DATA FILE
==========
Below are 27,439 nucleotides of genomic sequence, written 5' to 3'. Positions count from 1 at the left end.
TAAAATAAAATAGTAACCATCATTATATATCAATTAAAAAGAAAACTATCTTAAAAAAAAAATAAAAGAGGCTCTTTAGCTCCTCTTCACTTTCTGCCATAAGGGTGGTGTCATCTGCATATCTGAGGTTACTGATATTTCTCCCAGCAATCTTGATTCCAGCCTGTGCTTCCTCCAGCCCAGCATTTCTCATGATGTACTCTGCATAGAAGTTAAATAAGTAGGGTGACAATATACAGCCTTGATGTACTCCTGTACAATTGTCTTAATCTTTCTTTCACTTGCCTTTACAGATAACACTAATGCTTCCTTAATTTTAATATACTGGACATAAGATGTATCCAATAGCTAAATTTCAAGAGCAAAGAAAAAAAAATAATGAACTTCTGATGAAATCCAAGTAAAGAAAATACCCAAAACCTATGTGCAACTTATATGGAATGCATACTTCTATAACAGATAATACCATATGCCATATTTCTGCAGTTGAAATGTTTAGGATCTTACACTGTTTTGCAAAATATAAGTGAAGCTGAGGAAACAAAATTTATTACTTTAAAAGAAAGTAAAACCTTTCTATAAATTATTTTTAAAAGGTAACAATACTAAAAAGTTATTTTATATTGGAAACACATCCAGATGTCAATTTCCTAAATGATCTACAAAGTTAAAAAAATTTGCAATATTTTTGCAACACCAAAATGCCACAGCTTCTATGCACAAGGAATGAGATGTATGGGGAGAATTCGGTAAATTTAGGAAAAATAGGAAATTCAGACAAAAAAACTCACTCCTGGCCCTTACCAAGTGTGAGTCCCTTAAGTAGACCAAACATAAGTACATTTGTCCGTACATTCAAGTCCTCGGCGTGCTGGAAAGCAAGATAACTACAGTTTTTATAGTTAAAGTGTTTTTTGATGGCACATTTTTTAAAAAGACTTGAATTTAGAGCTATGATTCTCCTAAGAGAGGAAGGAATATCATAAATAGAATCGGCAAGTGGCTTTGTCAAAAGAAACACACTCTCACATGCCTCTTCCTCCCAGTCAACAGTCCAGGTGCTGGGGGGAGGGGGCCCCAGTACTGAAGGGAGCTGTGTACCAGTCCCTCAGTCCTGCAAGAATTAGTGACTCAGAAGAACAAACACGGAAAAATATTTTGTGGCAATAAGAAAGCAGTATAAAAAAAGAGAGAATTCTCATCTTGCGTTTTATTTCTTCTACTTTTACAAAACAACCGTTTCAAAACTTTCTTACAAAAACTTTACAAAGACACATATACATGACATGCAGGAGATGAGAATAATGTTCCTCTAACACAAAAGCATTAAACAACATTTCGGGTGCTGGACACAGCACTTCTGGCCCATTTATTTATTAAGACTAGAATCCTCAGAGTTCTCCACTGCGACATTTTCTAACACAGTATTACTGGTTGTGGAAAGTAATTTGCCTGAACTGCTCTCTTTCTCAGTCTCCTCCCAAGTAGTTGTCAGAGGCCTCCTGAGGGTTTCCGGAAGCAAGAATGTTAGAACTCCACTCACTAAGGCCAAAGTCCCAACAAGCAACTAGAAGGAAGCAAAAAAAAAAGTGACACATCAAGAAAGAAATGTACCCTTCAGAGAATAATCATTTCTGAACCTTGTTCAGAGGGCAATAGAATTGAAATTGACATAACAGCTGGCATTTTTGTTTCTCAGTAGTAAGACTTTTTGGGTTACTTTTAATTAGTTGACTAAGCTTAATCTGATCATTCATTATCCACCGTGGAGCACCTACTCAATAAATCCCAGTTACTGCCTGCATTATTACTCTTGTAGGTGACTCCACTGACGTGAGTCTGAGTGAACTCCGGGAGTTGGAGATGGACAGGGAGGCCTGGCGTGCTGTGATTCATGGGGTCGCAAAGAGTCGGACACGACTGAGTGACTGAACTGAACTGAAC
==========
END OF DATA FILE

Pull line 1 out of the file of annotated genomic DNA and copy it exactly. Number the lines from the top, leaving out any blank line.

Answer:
Below are 27,439 nucleotides of genomic sequence, written 5' to 3'. Positions count from 1 at the left end.